If you dont see data in the browser but instead see datapoints outside time range then change your time to the past 12 hours and you should see the data. Javascript is notoriously finicky with timezones. You can explicitly set one or use UTC. I have run into this a couple of times with grafana but havent figured out the pattern yet so will patch the config when I do.

Look in the config.js file where I added some comments on hardcoding a timezone. The default.json in the docker-compose is set to "timezone": "browser" but you can set a timezone explicitly in config.js like so for NY EST timezoneOffset: "-0500",

If you are running the poller (source of attempts) on a docker host running docker natively and not in a VM then pass the machine type as native to the run.sh wrapper like so:

./run.sh -s 30 -p native -t digitalocean-machine

That will run the poller on the localhost docker instance.

Clone the repo

git clone https://github.com/nerdalert/cloud-bandwidth.git
cd cloud-bandwidth

Create a Docker Machine

docker-machine create --driver virtualbox virtualbox-machine
eval "$(docker-machine env virtualbox-machine)"

docker-machine ls
# NAME                   ACTIVE   DRIVER         STATE     URL                         SWARM
# virtualbox-machine     *        virtualbox     Running   tcp://192.168.99.101:2376

Run the demo

Pass -f and the demo yml file to docker-compose which tells it to use run_demo.yml configurations rather then the default docker-compose.yml that is in the same directory. Again, the -f run_demo.yml is only for running the demo. Later when running with real data you simply use the defaults with docker-compose up

docker-compose -f run_demo.yml up

You will see something like:

carbon_1        | 30/05/2015 10:47:18 :: [listener] MetricLineReceiver connection with 172.17.0.96:54617 established
carbon_1        | 30/05/2015 10:47:18 :: [listener] MetricLineReceiver connection with 172.17.0.96:54617 closed cleanly

That means mock values are being written to to whisper via carbon collector and graphed by Grafana. That is a piece that can be consolidated into Influxdb and Grafana to reduce moving parts, though compose does make it much easier.

When stopping and starting the docker-compose stack I recommend doing the following to

View The Grafana Dashboard

Now point your browser to the grafana UI and see the data being graphed. Get the ip address with:

docker-machine ip virtualbox-machine
# 192.168.99.101

# or docker-machine ls and see the API ip:port '192.168.99.101:2376'

docker-machine ls
# NAME                   ACTIVE   DRIVER         STATE     URL                         SWARM
# virtualbox-machine     *        virtualbox     Running   tcp://192.168.99.101:2376

The docker-compose and dockerfile instruct grafana to use port 8000 8000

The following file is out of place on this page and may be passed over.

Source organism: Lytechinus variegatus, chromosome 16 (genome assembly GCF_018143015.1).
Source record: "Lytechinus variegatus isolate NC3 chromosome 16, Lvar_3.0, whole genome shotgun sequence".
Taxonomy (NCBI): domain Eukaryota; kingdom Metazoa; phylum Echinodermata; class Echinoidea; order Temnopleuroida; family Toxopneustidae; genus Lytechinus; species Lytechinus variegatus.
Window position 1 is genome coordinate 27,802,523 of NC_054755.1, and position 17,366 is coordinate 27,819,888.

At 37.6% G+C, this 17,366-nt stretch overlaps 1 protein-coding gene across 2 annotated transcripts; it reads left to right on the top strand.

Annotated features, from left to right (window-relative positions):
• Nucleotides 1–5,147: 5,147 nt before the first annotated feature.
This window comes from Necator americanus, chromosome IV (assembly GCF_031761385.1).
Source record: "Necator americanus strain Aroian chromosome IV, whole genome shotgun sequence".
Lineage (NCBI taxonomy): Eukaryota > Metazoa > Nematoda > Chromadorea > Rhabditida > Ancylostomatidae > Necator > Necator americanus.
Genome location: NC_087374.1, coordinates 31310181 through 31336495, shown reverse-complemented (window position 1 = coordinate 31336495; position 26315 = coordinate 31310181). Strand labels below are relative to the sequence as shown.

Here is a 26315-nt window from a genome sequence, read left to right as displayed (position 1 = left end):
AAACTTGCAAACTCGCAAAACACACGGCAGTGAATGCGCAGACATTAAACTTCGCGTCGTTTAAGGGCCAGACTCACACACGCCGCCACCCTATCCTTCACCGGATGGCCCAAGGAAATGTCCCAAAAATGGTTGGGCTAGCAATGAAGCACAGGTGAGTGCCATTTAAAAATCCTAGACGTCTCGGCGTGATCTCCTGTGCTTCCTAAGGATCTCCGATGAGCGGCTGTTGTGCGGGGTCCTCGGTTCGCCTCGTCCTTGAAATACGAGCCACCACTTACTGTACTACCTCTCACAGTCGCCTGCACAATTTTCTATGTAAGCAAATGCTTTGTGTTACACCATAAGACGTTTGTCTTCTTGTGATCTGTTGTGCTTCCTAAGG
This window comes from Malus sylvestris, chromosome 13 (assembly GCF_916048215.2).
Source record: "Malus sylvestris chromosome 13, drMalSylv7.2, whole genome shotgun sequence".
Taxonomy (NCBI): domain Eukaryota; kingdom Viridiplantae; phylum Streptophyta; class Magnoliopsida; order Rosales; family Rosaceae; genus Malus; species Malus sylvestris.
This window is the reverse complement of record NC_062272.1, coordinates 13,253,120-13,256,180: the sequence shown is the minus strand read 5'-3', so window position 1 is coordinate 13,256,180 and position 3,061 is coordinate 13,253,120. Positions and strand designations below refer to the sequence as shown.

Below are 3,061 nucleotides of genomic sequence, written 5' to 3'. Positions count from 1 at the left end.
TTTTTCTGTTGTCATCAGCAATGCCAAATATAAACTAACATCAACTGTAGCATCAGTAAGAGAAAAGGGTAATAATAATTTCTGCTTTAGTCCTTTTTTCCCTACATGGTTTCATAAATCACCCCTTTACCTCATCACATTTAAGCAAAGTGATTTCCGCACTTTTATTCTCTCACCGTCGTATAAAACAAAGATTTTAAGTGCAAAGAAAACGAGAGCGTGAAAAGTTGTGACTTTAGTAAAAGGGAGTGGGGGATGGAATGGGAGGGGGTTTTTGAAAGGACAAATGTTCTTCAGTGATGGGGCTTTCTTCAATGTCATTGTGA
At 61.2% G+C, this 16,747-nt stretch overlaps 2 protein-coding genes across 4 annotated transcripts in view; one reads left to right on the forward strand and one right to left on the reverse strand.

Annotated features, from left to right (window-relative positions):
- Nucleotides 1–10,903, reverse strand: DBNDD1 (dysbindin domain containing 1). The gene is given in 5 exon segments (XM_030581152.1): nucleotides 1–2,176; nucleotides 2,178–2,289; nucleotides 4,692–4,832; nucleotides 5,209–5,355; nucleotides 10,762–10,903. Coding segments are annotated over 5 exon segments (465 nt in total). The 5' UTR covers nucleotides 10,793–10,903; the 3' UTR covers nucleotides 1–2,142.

http://<MACHINE_IP>:8000

You will begin to see the following be generated:

To reiterate these are mock values being written to the TSDB using docker-compose -f run_demo.yml up.

Once done with the demo stop and recreate the containers using the default yml file.

docker-compose -f run_demo.yml kill
docker-compose -f run_demo.yml rm -f

Measuring Real Bandwidth

The pre-requisite is to have the docker-machines up and running that you plan on running measurements against. Here is an example of a docker-machine setup. Note: tokens/credentials for each host are stored in ~/.docker/machines

Here is an example of a populated docker-machine ps (all done with trial accounts btw, kudos to the evagilist at those CSPs).

docker-machine ls
NAME                   ACTIVE   DRIVER         STATE     URL                         SWARM
aws-machine                     amazonec2      Running   tcp://54.85.219.54:2376
digitalocean-machine            digitalocean   Stopped   tcp://45.55.146.243:2376
google-machine                  google         Running   tcp://146.148.61.62:2376
virtualbox-machine     *        virtualbox     Running   tcp://192.168.99.101:2376

ls ~/.docker/machine/machines/
virtualbox-machine/   google-machine/       digitalocean-machine/ aws-machine/

Start the non-demo compose build with the following:

docker-compose up

Make sure the TSDB stack is up and running with docker ps or checking connectivity to the TCP ports for tshooting.

To run in the background as a daemon process pass the -d parameter:

There are two required parameters and one optional:

  1. The -t target machine(s) you are running as iperf agent.
  2. The -p the poller that will connect to the iperf agent.
  3. The -s interval in seconds between polling intervals. The default is 300 seconds which means the poller will run a measurement every 5 minutes againts the target listeners.

usage: ./run.sh [-s (interval seconds)] [-p (machine that poller runs on)] [-t (list of target servers)]

Make sure the docker-compose stack is still up and running.

First run against the local virtual-box machine as both the client and server to make sure everything works. The iperf image will be downloaded the first time you run listeners on a new VM/Machine.

Note: The polling interval is set pretty low at 60 seconds here for testing purposes. 180-600 seconds (3-10 minutes) seems like reasonable polling boundaries for production.

chmod +x ./run.sh
./run.sh  -s 60 -p virtualbox-machine -t virtualbox-machine 

Or another example using VMWare Fusion:

./run.sh  -s 30 -p vmwarefusion-machine -t vmwarefusion-machine

Next Add a Cloud Provider to Measure the Inets

Next test using a different driver. In this case I am using the digitalocean driver. I really like the Digital Ocean driver for testing for 2 reason.

  1. It only requires the token from Digital Ocean to start. While there are lots of parameter you can set, there are very common sense defaults.